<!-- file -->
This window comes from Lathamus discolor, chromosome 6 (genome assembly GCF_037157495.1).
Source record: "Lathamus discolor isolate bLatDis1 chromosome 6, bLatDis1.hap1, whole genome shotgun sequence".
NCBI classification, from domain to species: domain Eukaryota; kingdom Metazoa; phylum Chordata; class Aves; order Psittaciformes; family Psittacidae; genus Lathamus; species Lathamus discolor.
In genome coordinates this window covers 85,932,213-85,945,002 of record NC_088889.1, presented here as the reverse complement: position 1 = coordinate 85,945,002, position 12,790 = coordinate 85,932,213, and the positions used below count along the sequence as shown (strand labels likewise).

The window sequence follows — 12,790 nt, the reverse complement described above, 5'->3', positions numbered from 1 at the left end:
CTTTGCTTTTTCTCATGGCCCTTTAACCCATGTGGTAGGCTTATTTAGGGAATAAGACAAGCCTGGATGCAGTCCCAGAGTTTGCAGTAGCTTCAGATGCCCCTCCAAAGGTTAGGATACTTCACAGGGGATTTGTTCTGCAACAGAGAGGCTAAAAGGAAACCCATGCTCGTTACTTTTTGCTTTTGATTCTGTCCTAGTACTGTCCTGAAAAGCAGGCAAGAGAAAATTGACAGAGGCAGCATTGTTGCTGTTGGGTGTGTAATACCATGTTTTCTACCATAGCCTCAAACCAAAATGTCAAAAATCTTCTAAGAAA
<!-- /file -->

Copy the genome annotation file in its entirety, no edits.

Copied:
This window comes from Lathamus discolor, chromosome 6 (genome assembly GCF_037157495.1).
Source record: "Lathamus discolor isolate bLatDis1 chromosome 6, bLatDis1.hap1, whole genome shotgun sequence".
NCBI classification, from domain to species: domain Eukaryota; kingdom Metazoa; phylum Chordata; class Aves; order Psittaciformes; family Psittacidae; genus Lathamus; species Lathamus discolor.
In genome coordinates this window covers 85,932,213-85,945,002 of record NC_088889.1, presented here as the reverse complement: position 1 = coordinate 85,945,002, position 12,790 = coordinate 85,932,213, and the positions used below count along the sequence as shown (strand labels likewise).

The window sequence follows — 12,790 nt, the reverse complement described above, 5'->3', positions numbered from 1 at the left end:
CTTTGCTTTTTCTCATGGCCCTTTAACCCATGTGGTAGGCTTATTTAGGGAATAAGACAAGCCTGGATGCAGTCCCAGAGTTTGCAGTAGCTTCAGATGCCCCTCCAAAGGTTAGGATACTTCACAGGGGATTTGTTCTGCAACAGAGAGGCTAAAAGGAAACCCATGCTCGTTACTTTTTGCTTTTGATTCTGTCCTAGTACTGTCCTGAAAAGCAGGCAAGAGAAAATTGACAGAGGCAGCATTGTTGCTGTTGGGTGTGTAATACCATGTTTTCTACCATAGCCTCAAACCAAAATGTCAAAAATCTTCTAAGAAA